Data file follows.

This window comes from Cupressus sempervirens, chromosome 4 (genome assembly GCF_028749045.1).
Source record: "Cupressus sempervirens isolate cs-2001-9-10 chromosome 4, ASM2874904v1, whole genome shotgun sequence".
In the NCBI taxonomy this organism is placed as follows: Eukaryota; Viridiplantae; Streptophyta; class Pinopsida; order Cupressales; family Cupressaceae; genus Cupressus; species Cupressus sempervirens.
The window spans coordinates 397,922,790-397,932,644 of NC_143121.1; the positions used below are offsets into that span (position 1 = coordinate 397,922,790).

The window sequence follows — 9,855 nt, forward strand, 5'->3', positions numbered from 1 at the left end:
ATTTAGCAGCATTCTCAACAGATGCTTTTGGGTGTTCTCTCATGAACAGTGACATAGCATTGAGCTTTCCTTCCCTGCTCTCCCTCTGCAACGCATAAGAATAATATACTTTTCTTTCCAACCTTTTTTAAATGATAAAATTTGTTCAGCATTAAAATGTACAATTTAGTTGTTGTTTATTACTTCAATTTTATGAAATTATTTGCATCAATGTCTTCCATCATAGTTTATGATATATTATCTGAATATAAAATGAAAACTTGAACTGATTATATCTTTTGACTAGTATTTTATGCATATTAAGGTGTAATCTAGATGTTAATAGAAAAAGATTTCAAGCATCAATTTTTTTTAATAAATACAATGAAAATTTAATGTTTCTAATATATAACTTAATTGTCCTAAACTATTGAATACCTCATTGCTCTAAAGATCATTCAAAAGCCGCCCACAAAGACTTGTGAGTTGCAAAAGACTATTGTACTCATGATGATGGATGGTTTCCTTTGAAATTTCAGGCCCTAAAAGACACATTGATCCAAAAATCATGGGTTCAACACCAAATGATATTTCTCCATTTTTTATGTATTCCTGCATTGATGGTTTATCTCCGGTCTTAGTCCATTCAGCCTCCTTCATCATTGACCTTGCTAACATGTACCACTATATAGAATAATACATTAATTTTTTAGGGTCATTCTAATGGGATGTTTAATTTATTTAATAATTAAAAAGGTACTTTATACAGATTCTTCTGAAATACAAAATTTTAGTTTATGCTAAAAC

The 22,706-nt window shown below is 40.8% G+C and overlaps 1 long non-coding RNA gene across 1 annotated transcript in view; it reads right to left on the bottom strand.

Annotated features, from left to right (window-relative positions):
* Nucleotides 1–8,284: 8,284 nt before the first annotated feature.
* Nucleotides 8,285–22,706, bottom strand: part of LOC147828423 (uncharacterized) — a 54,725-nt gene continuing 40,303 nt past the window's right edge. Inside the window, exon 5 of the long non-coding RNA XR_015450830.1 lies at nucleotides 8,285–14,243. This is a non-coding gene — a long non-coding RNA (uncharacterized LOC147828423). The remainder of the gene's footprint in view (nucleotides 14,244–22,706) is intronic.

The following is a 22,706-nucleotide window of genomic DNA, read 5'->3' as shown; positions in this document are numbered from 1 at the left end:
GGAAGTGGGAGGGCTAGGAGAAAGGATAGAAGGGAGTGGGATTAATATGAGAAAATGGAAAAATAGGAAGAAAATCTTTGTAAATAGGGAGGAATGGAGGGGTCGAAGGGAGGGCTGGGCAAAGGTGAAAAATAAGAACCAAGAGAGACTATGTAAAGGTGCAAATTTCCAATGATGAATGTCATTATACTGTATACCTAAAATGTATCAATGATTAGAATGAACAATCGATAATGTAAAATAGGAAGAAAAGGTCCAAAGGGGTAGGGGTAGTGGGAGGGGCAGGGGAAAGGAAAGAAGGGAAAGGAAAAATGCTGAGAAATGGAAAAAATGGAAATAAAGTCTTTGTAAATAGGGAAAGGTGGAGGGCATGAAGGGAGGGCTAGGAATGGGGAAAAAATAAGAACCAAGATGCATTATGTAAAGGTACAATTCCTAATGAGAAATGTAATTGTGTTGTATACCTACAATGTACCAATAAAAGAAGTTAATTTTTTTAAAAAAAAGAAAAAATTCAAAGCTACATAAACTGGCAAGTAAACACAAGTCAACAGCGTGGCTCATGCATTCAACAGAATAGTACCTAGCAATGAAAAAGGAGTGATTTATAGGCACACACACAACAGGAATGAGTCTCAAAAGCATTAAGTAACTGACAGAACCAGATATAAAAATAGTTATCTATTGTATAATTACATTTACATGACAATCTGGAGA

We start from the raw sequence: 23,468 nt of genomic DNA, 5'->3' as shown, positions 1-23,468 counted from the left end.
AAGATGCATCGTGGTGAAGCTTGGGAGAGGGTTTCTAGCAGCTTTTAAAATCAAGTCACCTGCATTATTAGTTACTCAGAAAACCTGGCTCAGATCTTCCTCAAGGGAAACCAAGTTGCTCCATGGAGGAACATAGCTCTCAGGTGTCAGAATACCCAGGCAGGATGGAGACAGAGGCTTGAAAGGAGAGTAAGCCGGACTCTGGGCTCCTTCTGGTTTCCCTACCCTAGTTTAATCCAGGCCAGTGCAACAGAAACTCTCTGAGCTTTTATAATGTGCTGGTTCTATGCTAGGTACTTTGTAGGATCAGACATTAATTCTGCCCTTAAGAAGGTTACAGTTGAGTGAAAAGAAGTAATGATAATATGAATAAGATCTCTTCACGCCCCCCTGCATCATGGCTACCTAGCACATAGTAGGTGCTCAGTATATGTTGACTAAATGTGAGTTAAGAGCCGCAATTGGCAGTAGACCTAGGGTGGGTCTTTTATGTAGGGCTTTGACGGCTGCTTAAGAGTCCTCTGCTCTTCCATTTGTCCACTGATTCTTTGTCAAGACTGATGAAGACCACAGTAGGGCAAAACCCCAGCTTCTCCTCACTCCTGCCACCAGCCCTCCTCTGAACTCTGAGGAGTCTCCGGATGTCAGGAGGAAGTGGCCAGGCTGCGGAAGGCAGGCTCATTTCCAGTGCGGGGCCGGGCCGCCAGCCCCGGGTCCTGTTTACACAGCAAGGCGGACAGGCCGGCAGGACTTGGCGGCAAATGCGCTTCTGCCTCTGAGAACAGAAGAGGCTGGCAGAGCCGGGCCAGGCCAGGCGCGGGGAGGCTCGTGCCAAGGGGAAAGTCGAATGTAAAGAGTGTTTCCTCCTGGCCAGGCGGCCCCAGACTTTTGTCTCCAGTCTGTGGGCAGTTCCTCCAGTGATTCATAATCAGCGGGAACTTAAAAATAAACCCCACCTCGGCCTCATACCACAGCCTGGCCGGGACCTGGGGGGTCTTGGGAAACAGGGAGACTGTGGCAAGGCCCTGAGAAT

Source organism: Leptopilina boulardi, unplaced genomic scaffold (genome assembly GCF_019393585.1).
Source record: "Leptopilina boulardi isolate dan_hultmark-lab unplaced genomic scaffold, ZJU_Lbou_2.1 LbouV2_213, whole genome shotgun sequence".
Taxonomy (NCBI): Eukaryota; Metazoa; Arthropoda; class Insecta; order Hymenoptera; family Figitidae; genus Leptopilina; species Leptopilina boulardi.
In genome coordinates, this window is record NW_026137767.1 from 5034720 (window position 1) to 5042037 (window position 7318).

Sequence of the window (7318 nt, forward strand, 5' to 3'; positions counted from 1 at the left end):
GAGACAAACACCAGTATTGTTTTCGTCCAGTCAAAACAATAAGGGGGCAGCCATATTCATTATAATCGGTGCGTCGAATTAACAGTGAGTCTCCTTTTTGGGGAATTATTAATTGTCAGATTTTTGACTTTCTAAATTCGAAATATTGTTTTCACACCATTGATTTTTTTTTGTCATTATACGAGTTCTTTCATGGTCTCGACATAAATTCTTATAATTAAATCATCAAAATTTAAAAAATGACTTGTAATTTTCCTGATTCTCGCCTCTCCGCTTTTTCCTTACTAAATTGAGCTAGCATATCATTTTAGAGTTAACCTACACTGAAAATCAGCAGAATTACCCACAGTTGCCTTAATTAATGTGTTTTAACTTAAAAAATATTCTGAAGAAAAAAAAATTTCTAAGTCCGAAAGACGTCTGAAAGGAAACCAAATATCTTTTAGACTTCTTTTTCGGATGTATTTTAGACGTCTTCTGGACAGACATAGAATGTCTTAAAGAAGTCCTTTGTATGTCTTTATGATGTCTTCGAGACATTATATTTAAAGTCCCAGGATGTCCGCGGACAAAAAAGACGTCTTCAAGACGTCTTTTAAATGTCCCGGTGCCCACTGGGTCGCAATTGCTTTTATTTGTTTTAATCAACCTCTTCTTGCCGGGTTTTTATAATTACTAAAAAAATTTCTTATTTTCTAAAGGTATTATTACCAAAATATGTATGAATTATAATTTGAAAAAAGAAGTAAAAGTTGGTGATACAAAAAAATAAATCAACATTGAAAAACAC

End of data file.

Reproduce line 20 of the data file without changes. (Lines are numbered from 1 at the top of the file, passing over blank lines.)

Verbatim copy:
GAGACAAACACCAGTATTGTTTTCGTCCAGTCAAAACAATAAGGGGGCAGCCATATTCATTATAATCGGTGCGTCGAATTAACAGTGAGTCTCCTTTTTGGGGAATTATTAATTGTCAGATTTTTGACTTTCTAAATTCGAAATATTGTTTTCACACCATTGATTTTTTTTTGTCATTATACGAGTTCTTTCATGGTCTCGACATAAATTCTTATAATTAAATCATCAAAATTTAAAAAATGACTTGTAATTTTCCTGATTCTCGCCTCTCCGCTTTTTCCTTACTAAATTGAGCTAGCATATCATTTTAGAGTTAACCTACACTGAAAATCAGCAGAATTACCCACAGTTGCCTTAATTAATGTGTTTTAACTTAAAAAATATTCTGAAGAAAAAAAAATTTCTAAGTCCGAAAGACGTCTGAAAGGAAACCAAATATCTTTTAGACTTCTTTTTCGGATGTATTTTAGACGTCTTCTGGACAGACATAGAATGTCTTAAAGAAGTCCTTTGTATGTCTTTATGATGTCTTCGAGACATTATATTTAAAGTCCCAGGATGTCCGCGGACAAAAAAGACGTCTTCAAGACGTCTTTTAAATGTCCCGGTGCCCACTGGGTCGCAATTGCTTTTATTTGTTTTAATCAACCTCTTCTTGCCGGGTTTTTATAATTACTAAAAAAATTTCTTATTTTCTAAAGGTATTATTACCAAAATATGTATGAATTATAATTTGAAAAAAGAAGTAAAAGTTGGTGATACAAAAAAATAAATCAACATTGAAAAACAC